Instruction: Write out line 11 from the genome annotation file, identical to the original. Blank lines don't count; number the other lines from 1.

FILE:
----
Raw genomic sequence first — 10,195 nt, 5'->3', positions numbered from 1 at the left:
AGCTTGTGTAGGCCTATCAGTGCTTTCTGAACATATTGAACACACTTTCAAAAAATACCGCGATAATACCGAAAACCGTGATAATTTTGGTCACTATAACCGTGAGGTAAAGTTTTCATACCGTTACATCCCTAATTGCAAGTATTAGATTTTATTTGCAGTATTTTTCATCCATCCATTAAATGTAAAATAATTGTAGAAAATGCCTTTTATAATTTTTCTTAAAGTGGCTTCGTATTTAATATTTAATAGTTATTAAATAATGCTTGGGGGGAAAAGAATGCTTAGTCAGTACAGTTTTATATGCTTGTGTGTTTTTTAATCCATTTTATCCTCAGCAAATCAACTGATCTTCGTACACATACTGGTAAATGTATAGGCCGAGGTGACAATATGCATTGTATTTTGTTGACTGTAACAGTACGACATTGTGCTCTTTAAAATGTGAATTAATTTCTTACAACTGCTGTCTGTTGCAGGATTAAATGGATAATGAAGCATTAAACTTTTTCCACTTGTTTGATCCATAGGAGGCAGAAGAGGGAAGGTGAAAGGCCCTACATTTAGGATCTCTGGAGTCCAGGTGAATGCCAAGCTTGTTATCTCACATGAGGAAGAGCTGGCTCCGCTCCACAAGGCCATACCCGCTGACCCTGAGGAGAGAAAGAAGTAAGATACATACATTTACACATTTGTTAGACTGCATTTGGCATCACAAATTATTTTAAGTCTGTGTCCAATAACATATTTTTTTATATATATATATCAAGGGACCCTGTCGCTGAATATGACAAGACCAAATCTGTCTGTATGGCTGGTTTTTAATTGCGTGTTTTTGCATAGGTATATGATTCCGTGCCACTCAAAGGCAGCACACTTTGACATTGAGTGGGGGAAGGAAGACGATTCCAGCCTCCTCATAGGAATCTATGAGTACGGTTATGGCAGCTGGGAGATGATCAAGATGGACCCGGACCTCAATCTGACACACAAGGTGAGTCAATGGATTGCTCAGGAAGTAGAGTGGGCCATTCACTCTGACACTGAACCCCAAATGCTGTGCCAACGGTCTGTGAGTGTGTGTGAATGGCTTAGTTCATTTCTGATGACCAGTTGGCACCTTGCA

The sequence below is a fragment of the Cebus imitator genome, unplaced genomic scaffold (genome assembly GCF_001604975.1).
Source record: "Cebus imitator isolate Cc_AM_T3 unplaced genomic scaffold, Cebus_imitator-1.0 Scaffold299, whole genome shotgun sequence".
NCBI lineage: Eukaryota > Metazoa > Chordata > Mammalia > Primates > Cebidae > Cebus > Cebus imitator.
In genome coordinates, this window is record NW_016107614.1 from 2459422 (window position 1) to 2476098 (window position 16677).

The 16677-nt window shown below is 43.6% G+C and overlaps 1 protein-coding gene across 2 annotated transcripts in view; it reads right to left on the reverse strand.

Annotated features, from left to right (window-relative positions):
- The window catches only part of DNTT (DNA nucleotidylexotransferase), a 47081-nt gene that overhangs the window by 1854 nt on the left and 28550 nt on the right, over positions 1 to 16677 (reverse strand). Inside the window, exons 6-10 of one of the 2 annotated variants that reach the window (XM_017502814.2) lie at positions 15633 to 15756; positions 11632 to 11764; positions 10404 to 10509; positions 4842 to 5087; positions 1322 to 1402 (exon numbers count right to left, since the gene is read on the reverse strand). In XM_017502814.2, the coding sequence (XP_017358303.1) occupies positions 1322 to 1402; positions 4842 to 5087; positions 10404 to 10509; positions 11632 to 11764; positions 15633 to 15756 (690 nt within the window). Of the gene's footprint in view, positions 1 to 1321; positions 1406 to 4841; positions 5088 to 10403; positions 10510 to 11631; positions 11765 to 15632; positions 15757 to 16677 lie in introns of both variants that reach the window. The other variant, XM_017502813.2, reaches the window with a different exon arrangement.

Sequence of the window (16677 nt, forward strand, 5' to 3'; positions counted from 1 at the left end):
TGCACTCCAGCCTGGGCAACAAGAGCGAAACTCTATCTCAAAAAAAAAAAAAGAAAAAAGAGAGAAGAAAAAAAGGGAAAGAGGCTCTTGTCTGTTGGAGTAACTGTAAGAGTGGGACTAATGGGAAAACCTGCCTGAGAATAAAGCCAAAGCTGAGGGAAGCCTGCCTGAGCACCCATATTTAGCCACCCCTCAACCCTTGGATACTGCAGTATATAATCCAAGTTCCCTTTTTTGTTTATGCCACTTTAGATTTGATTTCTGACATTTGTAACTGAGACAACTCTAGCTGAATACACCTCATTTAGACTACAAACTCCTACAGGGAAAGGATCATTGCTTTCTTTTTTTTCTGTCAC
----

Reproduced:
TGCACTCCAGCCTGGGCAACAAGAGCGAAACTCTATCTCAAAAAAAAAAAAAGAAAAAAGAGAGAAGAAAAAAAGGGAAAGAGGCTCTTGTCTGTTGGAGTAACTGTAAGAGTGGGACTAATGGGAAAACCTGCCTGAGAATAAAGCCAAAGCTGAGGGAAGCCTGCCTGAGCACCCATATTTAGCCACCCCTCAACCCTTGGATACTGCAGTATATAATCCAAGTTCCCTTTTTTGTTTATGCCACTTTAGATTTGATTTCTGACATTTGTAACTGAGACAACTCTAGCTGAATACACCTCATTTAGACTACAAACTCCTACAGGGAAAGGATCATTGCTTTCTTTTTTTTCTGTCAC